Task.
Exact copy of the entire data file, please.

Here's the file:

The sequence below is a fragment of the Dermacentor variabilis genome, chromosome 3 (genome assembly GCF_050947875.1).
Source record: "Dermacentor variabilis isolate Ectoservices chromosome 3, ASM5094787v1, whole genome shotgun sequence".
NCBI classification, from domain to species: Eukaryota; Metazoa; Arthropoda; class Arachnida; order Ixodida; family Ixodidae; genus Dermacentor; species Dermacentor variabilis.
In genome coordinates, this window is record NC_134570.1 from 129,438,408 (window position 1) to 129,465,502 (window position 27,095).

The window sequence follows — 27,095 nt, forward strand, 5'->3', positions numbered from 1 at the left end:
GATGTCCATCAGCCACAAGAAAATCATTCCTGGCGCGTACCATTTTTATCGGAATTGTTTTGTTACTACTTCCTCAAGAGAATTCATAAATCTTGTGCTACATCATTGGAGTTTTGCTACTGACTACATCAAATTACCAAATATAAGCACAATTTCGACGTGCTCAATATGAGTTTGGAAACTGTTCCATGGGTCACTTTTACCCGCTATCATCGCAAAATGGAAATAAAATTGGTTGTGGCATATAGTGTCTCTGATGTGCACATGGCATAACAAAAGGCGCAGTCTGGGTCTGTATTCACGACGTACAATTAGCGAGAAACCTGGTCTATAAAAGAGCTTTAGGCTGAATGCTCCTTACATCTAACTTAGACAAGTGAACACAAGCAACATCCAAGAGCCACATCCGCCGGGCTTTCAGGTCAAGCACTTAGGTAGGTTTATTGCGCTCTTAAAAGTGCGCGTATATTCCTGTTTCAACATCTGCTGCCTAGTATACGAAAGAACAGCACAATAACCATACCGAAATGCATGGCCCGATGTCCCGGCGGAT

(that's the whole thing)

The sequence below is a fragment of the Dermacentor variabilis genome, chromosome 3 (genome assembly GCF_050947875.1).
Source record: "Dermacentor variabilis isolate Ectoservices chromosome 3, ASM5094787v1, whole genome shotgun sequence".
NCBI classification, from domain to species: Eukaryota; Metazoa; Arthropoda; class Arachnida; order Ixodida; family Ixodidae; genus Dermacentor; species Dermacentor variabilis.
In genome coordinates, this window is record NC_134570.1 from 129,438,408 (window position 1) to 129,465,502 (window position 27,095).

The window sequence follows — 27,095 nt, forward strand, 5'->3', positions numbered from 1 at the left end:
GATGTCCATCAGCCACAAGAAAATCATTCCTGGCGCGTACCATTTTTATCGGAATTGTTTTGTTACTACTTCCTCAAGAGAATTCATAAATCTTGTGCTACATCATTGGAGTTTTGCTACTGACTACATCAAATTACCAAATATAAGCACAATTTCGACGTGCTCAATATGAGTTTGGAAACTGTTCCATGGGTCACTTTTACCCGCTATCATCGCAAAATGGAAATAAAATTGGTTGTGGCATATAGTGTCTCTGATGTGCACATGGCATAACAAAAGGCGCAGTCTGGGTCTGTATTCACGACGTACAATTAGCGAGAAACCTGGTCTATAAAAGAGCTTTAGGCTGAATGCTCCTTACATCTAACTTAGACAAGTGAACACAAGCAACATCCAAGAGCCACATCCGCCGGGCTTTCAGGTCAAGCACTTAGGTAGGTTTATTGCGCTCTTAAAAGTGCGCGTATATTCCTGTTTCAACATCTGCTGCCTAGTATACGAAAGAACAGCACAATAACCATACCGAAATGCATGGCCCGATGTCCCGGCGGAT